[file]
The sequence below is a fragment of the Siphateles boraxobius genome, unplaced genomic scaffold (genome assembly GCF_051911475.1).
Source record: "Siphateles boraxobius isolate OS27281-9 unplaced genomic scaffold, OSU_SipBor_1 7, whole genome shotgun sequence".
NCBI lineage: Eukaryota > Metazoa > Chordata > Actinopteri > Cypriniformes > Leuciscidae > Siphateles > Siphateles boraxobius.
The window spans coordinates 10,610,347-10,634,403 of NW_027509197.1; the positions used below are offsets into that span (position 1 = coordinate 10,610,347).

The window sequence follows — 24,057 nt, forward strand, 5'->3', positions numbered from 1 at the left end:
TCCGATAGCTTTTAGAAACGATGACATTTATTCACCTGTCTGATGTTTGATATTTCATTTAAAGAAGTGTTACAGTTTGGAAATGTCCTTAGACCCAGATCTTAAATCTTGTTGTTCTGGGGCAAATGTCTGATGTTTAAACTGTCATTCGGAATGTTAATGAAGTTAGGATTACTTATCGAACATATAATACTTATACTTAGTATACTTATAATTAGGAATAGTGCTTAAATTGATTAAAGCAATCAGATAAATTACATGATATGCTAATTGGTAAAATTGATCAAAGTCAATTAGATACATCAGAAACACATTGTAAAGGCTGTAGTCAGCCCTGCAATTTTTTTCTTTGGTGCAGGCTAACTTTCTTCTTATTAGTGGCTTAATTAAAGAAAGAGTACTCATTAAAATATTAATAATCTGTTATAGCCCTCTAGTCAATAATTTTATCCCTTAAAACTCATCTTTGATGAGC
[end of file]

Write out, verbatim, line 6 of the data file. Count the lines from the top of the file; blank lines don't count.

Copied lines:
TCCGATAGCTTTTAGAAACGATGACATTTATTCACCTGTCTGATGTTTGATATTTCATTTAAAGAAGTGTTACAGTTTGGAAATGTCCTTAGACCCAGATCTTAAATCTTGTTGTTCTGGGGCAAATGTCTGATGTTTAAACTGTCATTCGGAATGTTAATGAAGTTAGGATTACTTATCGAACATATAATACTTATACTTAGTATACTTATAATTAGGAATAGTGCTTAAATTGATTAAAGCAATCAGATAAATTACATGATATGCTAATTGGTAAAATTGATCAAAGTCAATTAGATACATCAGAAACACATTGTAAAGGCTGTAGTCAGCCCTGCAATTTTTTTCTTTGGTGCAGGCTAACTTTCTTCTTATTAGTGGCTTAATTAAAGAAAGAGTACTCATTAAAATATTAATAATCTGTTATAGCCCTCTAGTCAATAATTTTATCCCTTAAAACTCATCTTTGATGAGC